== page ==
Thus, UC Berkeley’s academic prestige — including that of its anthropology department — was achieved largely through Indigenous land theft, genocide and other violent colonial practices. Furthermore, it is important to acknowledge how the UC Berkeley anthropology department specifically grew to fame by stealing ancestral remains, a practice normalized by Kroeber.
Because of this history, UC Berkeley’s administration, students, faculty and the anthropology department, in particular, continue to benefit from stolen land and the genocide of Indigenous peoples. UC Berkeley’s lack of progress on the repatriation process demonstrates that this is not a distant legacy, but an entrenched and continuous reality. Native students at UC Berkeley have long voiced these concerns. The proposal to un-name Kroeber Hall and cleanse campus of celebratory reminders of this past is not “woefully misinformed and in the pop style of social media ‘cancel culture,’ ” as campus anthropology professor Nancy Scheper-Hughes wrote in a blog post, but is consistent with a long legacy of Native advocacy.
In November 2019, during Native American Heritage Month, Oscar Dubón, vice chancellor for equity and inclusion, wrote in a campuswide email, “it is also a time to acknowledge the university’s fraught relationship with Native communities and to celebrate the work being done to heal that relationship and better support members of Native groups on campus.” UC Berkeley further aims not only to increase “overall diversity and access to a Berkeley education,” but also to “create a campus where all Berkeley students, faculty, and staff feel respected, supported, and valued.”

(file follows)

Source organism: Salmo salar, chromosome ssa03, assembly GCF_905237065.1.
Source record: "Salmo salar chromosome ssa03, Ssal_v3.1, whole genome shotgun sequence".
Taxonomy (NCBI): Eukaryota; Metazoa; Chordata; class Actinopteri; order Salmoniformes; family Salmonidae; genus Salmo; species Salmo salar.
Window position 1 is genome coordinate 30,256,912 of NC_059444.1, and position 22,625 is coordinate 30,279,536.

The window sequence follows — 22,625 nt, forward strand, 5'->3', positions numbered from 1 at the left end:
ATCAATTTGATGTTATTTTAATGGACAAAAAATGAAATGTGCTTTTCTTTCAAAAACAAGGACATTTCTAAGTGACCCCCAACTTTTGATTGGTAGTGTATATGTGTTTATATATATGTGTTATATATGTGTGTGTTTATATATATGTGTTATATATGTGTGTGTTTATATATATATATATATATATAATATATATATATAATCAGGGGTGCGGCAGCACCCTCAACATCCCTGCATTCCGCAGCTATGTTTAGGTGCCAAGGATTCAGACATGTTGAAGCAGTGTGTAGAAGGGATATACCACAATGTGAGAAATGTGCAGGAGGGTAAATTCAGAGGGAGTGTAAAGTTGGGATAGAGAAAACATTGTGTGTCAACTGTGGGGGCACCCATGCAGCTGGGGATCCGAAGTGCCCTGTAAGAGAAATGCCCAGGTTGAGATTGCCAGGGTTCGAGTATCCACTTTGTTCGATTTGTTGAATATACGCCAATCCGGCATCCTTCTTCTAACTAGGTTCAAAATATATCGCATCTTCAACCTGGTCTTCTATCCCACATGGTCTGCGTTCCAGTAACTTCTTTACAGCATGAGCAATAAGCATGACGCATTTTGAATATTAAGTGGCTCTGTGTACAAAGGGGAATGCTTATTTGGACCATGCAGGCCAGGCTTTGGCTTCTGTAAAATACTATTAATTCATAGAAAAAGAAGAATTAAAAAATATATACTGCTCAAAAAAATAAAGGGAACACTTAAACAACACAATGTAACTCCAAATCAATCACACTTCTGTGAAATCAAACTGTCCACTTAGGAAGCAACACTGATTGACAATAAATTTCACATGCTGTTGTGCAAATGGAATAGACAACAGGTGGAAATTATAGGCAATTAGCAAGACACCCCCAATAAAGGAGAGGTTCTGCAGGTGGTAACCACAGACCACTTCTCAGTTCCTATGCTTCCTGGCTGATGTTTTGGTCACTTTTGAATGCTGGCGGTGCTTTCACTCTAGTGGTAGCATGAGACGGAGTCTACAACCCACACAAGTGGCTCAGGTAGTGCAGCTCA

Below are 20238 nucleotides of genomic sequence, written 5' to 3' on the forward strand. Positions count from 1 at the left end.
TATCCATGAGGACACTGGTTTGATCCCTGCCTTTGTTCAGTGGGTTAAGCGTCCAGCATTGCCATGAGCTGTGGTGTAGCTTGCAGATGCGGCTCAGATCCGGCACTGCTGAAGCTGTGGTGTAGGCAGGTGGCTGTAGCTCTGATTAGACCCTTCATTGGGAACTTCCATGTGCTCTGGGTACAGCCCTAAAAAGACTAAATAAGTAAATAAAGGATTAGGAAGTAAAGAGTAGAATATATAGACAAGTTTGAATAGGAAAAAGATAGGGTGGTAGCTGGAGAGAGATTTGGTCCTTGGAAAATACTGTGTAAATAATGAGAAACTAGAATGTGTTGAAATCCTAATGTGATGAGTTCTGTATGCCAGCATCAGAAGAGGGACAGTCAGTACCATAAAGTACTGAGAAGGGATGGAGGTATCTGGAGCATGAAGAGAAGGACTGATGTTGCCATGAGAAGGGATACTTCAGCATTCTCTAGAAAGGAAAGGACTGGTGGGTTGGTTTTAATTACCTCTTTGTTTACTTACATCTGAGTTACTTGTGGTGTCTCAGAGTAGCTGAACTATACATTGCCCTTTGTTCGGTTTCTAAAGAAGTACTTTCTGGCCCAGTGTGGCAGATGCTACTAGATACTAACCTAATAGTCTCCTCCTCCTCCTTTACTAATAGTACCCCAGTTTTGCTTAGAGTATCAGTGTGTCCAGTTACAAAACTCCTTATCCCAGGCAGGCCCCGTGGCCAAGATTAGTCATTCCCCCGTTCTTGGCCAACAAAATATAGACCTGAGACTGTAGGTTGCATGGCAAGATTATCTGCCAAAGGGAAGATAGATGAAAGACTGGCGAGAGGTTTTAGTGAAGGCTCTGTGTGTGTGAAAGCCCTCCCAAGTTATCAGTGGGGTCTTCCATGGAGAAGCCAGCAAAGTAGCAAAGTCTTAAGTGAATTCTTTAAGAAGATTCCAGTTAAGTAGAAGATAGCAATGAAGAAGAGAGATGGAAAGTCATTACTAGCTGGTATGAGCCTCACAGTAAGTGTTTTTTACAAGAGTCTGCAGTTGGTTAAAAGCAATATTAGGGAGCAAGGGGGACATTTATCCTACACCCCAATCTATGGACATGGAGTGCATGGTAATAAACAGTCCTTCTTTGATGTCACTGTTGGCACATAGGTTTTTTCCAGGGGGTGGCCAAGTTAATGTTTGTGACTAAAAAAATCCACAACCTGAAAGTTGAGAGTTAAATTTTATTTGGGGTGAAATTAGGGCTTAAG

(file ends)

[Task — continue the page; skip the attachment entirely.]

As Native students, we view the un-naming proposal as a way for UC Berkeley to fulfill these promises to support us and future Native students on campus. We ask that UC Berkeley stand by this statement and un-name Kroeber Hall.
Un-naming should not be mistaken as an erasure of history, nor as an attack on the anthropology department as a whole. Instead, it should be seen as an actionable step toward the commitment this institution has made to its Native American students, the Tribal communities it serves and the Ohlone communities whose land we currently occupy and continue to benefit from — these Ohlone communities include, but are not limited to, the Muwekma Ohlone Tribe of the San Francisco Bay Area and the Confederated Villages of Lisjan.
Some have suggested the building be renamed Ishi Hall to honor local Tribes. We believe that UC Berkeley should respect the sovereignty of local Tribes and consult with them to find a new name. It is not appropriate to speak on behalf of all “California Natives” or assume naming the building “Ishi Hall” will honor them. This information can only be gleaned through meaningful consultation with these Tribes, an act we highly encourage the relevant committee to pursue.
This proposal is only a step toward reconciliation, and there still remains much work to be done to repair UC Berkeley’s fraught relationships with Native peoples. We encourage the school to continue this work to truly make this campus a more just and equitable place for all BIPOC.
Ataya Cesspooch, Alyssa Kewenvoyouma, Paloma Sanchez and Valentin Sierra are members of the American Indian Graduate Student Association (AIGSA), the Native American Law Student Association (NALSA) and the Indigenous and Native Coalition Recruitment and Retention Center at UC Berkeley.